This Little Eskinita In Tokyo’s Omotesando Is A Great Spot For A Long “Transatlantic” Lunch
When on a short holiday, it’s always a good idea to have a specific destination in mind before stepping out. But there’s something to be said, too, about places one chances upon while aimlessly walking, or while on the way to another pre-planned stop; a nice spot one discovers without the help of Google or Condé Nast Traveler.
Which is how we ended up spending a few good hours in this little alleyway just off Omotesando avenue, Tokyo’s posh, tree-lined shopping stretch. We were really going to Yoyogi Park but lunch time hunger pangs struck as soon as we got down from the Harajuku Station.
Two servings of takoyaki at the first stall we saw was a quick solution. But since we can’t just have takoyaki for lunch, we set park-time for later and explored Omotesando, which eventually led us to one of its side streets where we found three food haunts very different from each other. And because two out of the three specialized only in light meals, we were able to try all of them, virtually hopping from New York to Japan to Vietnam in the span of an editor’s lunch (that’s about three hours, for you non-publishing peeps).
First stop: Luke’s Lobster Roll
Nothing piques one’s interest than a sizeable line outside anything. And there was quite a line for this lobster sandwich stall with origins in the Big Apple’s East Village. It serves Maine-style lobster and clam sandwiches (the bread is soft with a lightly crunchy crust, the lobster tastes fresh and there’s a lot of it) which one can pair with a clam or lobster-and-corn chowder. This Jingumae branch has a little patio just outside the counter, with low benches where customers can enjoy their snacks. The mother company boasts of its advocacy of sustainability, choosing only to open in areas where it’s possible to make sure that the seafood is responsibly harvested (meaning not putting the ocean life in the area in danger) and that they work with conscientious fishermen who also take care of the sea.
6-7-1 Jingumae, Shibuya, Tokyo 150-0001
Luke’s Lobster Roll
Lobster and Clam sandwiches
Second stop: Harajuku Gyozauro
A few steps away from Luke’s, just before this side street ends, is one of those Japan joints that serve just one thing they specialize in. Harajuko Gyozauro takes pride in its gyoza, or Japanese dumplings, and while they do look delicate and involve the simplest ingredients (because that’s how it looks when you crack one open), they are prepared in front of you (steamed or fried) by a vigorous team of cooks in grey shirts and bandannas. Watching the kitchen in action is a side treat to enjoying this tasty, no-frills, very affordable (290Y for six) nuggets of pork and cabbage in a wrapper. Full disclosure: we were also drawn to this eatery by the line at the door.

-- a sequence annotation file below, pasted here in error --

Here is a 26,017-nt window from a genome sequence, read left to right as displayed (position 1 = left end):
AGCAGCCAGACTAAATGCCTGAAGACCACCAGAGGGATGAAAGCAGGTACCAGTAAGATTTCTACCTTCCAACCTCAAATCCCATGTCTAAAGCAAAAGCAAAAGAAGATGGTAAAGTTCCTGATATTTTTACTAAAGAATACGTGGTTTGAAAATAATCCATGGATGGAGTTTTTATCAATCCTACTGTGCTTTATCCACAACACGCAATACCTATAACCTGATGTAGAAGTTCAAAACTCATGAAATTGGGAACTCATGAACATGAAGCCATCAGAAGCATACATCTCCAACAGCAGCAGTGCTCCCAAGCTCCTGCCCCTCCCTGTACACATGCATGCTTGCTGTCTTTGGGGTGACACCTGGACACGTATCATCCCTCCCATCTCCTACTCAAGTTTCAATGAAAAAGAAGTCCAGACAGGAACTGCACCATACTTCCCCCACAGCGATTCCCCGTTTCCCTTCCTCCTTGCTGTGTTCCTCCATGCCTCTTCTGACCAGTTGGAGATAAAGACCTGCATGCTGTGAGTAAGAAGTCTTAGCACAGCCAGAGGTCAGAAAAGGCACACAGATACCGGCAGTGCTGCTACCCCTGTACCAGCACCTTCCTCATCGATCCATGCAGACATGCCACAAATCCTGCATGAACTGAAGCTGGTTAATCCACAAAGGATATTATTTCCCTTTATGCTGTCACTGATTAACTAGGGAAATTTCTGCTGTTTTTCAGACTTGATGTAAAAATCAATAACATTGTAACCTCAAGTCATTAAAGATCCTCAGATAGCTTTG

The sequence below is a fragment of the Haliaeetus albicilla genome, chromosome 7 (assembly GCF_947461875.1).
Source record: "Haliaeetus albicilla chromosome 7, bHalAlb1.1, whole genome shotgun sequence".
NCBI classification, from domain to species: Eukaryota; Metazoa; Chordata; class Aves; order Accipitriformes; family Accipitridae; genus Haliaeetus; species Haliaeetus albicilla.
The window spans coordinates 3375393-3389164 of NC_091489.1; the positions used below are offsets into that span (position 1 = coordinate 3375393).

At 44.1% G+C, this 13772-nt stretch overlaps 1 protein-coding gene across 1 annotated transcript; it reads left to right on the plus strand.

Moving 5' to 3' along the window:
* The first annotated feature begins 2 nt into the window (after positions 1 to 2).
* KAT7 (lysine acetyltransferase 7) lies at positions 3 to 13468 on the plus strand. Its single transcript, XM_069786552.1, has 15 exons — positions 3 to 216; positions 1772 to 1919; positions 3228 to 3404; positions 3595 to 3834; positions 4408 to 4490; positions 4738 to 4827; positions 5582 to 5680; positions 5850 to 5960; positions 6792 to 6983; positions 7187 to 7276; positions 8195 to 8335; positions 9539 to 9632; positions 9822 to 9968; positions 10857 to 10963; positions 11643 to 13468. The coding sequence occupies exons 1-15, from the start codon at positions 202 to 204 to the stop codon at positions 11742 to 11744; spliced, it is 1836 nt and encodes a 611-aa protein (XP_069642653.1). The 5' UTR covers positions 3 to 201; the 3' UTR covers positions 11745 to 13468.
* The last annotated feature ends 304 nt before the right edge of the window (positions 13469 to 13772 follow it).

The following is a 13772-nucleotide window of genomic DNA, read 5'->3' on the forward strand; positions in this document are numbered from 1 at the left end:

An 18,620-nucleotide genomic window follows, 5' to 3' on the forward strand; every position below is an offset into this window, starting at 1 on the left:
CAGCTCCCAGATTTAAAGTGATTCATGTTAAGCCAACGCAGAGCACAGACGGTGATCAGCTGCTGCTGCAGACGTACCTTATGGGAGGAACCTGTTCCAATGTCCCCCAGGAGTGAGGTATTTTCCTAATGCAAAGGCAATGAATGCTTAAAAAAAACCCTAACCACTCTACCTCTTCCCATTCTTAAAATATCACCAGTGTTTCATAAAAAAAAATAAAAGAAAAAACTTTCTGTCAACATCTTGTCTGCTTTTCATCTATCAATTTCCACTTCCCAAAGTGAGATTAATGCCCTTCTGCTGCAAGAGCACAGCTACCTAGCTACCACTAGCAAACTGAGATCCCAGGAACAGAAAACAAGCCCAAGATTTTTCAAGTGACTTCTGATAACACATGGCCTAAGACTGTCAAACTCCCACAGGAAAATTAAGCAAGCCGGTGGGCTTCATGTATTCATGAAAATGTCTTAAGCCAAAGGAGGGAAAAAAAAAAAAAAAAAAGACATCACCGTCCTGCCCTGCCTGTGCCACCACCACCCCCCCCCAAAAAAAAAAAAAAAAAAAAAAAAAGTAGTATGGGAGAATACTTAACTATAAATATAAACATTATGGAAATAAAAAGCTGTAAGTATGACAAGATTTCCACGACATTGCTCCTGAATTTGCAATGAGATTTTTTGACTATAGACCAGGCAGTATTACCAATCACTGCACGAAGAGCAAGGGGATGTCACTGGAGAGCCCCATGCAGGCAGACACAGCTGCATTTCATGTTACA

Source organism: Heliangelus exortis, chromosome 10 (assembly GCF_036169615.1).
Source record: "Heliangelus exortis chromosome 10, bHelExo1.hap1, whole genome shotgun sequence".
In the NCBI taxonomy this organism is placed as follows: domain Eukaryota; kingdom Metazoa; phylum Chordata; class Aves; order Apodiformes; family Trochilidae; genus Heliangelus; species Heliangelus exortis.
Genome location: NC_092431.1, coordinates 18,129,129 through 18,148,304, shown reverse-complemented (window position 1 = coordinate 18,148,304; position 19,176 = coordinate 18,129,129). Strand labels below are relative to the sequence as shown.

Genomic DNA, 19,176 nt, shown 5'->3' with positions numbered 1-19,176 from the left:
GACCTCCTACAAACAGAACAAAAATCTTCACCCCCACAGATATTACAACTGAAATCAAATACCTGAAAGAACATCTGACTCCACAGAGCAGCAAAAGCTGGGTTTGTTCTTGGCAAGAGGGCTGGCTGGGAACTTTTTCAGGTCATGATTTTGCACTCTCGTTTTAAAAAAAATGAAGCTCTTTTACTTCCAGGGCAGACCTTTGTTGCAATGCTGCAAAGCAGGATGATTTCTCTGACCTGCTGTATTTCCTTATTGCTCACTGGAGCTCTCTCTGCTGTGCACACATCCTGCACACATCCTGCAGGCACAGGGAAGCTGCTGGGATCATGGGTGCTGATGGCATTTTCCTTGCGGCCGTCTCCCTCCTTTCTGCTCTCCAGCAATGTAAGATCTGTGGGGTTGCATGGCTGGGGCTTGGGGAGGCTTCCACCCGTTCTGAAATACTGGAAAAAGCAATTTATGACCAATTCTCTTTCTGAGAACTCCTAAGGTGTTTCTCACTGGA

6-2-4 Jingumae, Shibuya, Tokyo 150-0001
vigorous team of cooks in grey shirts and bandannas
Third stop: Chao! Bamboo
Even if we spotted it while lining up for gyoza, we did a little vintage shopping first around the corner before coming back and completely yielding to the call of this charming open-air Thai food spot. By then, the queue was gone and a nice table for our party of five was free. It wasn’t the line that caught our eye with this one, though. It was the chic-ness of the entire thing: a street eatery with rustic interiors and mismatched furniture, taking you back to edgy Bangkok while you’re in very pleasant, First World-clean Omotesando—in the spring!
That the food was good, too, made our decision to do a third meal (fourth? Fifth? There was ice cream along the way, and flaky, delicious custard apple pies. Is it possible we lost count?) worth the extra pounds. We ordered four dishes: the eggplant with pork; a cold, steamed chicken, and a saucy, stir-fried one; and pork fried rice that beautifully glistened in the afternoon light. And of course we took a lot of pictures. We left gloriously full, ready to commit to the long walk to Yoyogi.
6-1-5 Jingumae, Shibuya, Tokyo 150-0001
A noodle dish at Chao! Bamboo
Fried rice and cold chicken at Chao! Bamboo
This beer shot on IG gives you a glimpse of the kitchen.